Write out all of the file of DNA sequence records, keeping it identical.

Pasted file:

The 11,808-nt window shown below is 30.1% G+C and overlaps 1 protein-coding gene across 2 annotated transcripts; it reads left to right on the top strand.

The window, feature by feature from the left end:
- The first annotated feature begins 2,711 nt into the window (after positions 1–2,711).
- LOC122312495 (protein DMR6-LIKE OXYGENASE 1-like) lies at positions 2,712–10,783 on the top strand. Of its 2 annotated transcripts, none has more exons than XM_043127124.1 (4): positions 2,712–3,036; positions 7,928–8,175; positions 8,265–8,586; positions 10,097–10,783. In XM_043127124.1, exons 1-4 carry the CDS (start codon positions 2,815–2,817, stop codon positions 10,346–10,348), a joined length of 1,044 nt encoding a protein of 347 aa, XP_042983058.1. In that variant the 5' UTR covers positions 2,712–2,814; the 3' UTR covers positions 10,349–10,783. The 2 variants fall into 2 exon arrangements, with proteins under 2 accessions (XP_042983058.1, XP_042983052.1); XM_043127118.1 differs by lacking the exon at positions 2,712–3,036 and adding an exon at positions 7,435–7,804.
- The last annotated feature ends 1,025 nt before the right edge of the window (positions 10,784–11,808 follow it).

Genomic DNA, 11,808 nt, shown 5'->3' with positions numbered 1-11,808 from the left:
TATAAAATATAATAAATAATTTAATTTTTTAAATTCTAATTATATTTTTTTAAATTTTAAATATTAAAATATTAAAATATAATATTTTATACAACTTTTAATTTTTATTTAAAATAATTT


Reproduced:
The 11,808-nt window shown below is 30.1% G+C and overlaps 1 protein-coding gene across 2 annotated transcripts; it reads left to right on the top strand.

The window, feature by feature from the left end:
- The first annotated feature begins 2,711 nt into the window (after positions 1–2,711).
- LOC122312495 (protein DMR6-LIKE OXYGENASE 1-like) lies at positions 2,712–10,783 on the top strand. Of its 2 annotated transcripts, none has more exons than XM_043127124.1 (4): positions 2,712–3,036; positions 7,928–8,175; positions 8,265–8,586; positions 10,097–10,783. In XM_043127124.1, exons 1-4 carry the CDS (start codon positions 2,815–2,817, stop codon positions 10,346–10,348), a joined length of 1,044 nt encoding a protein of 347 aa, XP_042983058.1. In that variant the 5' UTR covers positions 2,712–2,814; the 3' UTR covers positions 10,349–10,783. The 2 variants fall into 2 exon arrangements, with proteins under 2 accessions (XP_042983058.1, XP_042983052.1); XM_043127118.1 differs by lacking the exon at positions 2,712–3,036 and adding an exon at positions 7,435–7,804.
- The last annotated feature ends 1,025 nt before the right edge of the window (positions 10,784–11,808 follow it).

Genomic DNA, 11,808 nt, shown 5'->3' with positions numbered 1-11,808 from the left:
TATAAAATATAATAAATAATTTAATTTTTTAAATTCTAATTATATTTTTTTAAATTTTAAATATTAAAATATTAAAATATAATATTTTATACAACTTTTAATTTTTATTTAAAATAATTT